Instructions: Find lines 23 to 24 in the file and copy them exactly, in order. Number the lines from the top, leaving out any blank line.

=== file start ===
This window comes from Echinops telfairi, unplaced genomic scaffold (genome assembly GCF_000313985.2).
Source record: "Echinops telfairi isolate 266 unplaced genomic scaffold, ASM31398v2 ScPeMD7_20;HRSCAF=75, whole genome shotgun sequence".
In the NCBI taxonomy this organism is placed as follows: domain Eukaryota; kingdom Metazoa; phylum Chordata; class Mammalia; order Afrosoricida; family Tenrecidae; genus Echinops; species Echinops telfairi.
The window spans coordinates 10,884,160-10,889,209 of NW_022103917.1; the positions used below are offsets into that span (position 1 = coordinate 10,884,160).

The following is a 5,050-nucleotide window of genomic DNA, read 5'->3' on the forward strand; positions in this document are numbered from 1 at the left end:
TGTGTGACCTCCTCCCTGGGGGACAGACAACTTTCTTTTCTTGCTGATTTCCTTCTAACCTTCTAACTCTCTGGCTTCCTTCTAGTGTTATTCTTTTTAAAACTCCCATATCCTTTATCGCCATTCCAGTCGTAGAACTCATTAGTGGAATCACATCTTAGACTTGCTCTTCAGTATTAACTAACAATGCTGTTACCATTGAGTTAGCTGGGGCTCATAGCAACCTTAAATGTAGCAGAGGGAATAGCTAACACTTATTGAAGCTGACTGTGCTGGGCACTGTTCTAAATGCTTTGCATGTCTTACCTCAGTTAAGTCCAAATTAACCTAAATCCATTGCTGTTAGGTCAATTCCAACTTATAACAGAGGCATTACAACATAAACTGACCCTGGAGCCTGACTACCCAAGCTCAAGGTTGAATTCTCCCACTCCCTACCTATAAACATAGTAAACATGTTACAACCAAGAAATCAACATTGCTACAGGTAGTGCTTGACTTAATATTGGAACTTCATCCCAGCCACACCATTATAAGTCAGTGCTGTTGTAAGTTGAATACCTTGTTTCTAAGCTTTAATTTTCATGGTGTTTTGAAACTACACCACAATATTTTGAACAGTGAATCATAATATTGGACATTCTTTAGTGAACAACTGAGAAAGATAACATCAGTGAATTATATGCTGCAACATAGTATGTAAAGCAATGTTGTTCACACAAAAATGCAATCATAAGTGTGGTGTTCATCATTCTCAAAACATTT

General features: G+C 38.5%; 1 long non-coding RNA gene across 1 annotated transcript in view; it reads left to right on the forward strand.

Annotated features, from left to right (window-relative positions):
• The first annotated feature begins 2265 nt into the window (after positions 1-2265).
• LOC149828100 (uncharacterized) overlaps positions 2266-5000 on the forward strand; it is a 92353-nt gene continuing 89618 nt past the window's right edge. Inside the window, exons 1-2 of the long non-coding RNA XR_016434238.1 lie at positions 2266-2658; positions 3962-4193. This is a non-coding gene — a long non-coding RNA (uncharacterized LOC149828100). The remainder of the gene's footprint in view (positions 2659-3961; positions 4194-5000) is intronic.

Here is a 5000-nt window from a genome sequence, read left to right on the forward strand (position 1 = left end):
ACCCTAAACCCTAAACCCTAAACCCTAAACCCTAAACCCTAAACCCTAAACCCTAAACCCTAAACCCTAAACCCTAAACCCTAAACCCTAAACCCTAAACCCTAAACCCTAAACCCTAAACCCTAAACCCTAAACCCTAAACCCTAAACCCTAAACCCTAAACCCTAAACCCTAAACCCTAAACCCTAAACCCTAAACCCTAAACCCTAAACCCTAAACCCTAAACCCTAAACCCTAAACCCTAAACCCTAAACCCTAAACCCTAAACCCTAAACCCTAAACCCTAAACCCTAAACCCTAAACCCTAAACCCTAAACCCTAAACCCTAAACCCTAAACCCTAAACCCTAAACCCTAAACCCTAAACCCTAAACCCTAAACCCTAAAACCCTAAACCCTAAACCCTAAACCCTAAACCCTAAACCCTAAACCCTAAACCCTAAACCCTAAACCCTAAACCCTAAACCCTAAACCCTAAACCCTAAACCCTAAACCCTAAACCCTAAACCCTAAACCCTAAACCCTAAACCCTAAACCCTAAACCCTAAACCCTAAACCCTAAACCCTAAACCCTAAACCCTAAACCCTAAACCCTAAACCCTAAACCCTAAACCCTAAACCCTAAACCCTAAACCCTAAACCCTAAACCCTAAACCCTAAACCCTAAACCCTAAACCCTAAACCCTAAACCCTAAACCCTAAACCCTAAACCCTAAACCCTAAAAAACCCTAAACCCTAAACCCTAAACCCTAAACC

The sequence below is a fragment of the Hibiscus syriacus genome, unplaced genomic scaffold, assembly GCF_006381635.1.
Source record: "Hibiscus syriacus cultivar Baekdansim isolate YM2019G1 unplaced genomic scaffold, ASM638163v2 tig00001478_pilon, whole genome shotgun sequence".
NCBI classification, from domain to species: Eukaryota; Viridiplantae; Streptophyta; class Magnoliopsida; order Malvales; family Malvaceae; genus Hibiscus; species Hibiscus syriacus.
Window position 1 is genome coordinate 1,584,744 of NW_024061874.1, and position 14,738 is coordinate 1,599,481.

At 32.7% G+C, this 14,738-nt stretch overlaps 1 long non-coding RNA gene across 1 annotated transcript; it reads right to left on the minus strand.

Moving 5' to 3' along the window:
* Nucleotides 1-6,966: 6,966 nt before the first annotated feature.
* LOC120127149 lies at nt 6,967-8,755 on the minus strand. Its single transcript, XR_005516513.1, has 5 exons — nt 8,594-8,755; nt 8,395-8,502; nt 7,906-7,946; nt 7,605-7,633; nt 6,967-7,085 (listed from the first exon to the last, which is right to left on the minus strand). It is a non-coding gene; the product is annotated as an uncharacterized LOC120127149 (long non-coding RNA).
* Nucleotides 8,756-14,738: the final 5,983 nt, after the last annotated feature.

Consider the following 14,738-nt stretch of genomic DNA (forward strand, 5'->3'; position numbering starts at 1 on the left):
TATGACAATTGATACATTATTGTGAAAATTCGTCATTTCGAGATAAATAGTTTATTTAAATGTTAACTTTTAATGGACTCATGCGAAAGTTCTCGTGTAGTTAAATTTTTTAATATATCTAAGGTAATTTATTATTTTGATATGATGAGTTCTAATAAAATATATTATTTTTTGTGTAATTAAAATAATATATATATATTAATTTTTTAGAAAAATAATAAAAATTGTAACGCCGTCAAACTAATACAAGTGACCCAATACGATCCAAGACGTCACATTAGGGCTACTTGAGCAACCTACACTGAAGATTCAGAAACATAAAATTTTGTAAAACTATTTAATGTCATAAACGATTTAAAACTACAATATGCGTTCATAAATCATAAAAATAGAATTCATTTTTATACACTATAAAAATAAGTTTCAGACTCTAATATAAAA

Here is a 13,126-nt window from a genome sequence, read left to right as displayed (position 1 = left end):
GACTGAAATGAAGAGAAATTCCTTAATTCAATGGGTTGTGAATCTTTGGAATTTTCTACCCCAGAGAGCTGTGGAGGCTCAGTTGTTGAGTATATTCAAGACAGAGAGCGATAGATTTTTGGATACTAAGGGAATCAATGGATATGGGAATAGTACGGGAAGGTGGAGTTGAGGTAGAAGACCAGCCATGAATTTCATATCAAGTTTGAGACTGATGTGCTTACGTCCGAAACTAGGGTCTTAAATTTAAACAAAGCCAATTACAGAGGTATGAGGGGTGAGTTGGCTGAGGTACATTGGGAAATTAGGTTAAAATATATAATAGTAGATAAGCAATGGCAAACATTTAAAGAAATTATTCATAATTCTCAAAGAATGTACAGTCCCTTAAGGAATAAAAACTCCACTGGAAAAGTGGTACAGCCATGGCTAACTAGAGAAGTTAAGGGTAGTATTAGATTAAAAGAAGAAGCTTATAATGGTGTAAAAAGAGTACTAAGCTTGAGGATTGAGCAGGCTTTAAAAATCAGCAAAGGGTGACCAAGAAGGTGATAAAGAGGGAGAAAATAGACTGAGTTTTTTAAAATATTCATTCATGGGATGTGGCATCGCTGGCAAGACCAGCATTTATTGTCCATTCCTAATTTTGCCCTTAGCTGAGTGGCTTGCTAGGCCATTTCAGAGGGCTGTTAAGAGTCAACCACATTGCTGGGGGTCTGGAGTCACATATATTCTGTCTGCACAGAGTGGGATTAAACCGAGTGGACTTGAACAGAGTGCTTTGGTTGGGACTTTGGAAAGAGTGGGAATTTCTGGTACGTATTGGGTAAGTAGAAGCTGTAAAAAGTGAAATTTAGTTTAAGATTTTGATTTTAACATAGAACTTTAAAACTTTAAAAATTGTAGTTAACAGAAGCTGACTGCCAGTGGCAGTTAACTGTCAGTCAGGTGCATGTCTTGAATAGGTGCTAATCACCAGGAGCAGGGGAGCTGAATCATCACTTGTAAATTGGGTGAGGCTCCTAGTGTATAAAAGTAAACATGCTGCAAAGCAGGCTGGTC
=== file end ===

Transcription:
TATGACAATTGATACATTATTGTGAAAATTCGTCATTTCGAGATAAATAGTTTATTTAAATGTTAACTTTTAATGGACTCATGCGAAAGTTCTCGTGTAGTTAAATTTTTTAATATATCTAAGGTAATTTATTATTTTGATATGATGAGTTCTAATAAAATATATTATTTTTTGTGTAATTAAAATAATATATATATATTAATTTTTTAGAAAAATAATAAAAATTGTAACGCCGTCAAACTAATACAAGTGACCCAATACGATCCAAGACGTCACATTAGGGCTACTTGAGCAACCTACACTGAAGATTCAGAAACATAAAATTTTGTAAAACTATTTAATGTCATAAACGATTTAAAACTACAATATGCGTTCATAAATCATAAAAATAGAATTCATTTTTATACACTATAAAAATAAGTTTCAGACTCTAATATAAAA

Here is a 13,126-nt window from a genome sequence, read left to right as displayed (position 1 = left end):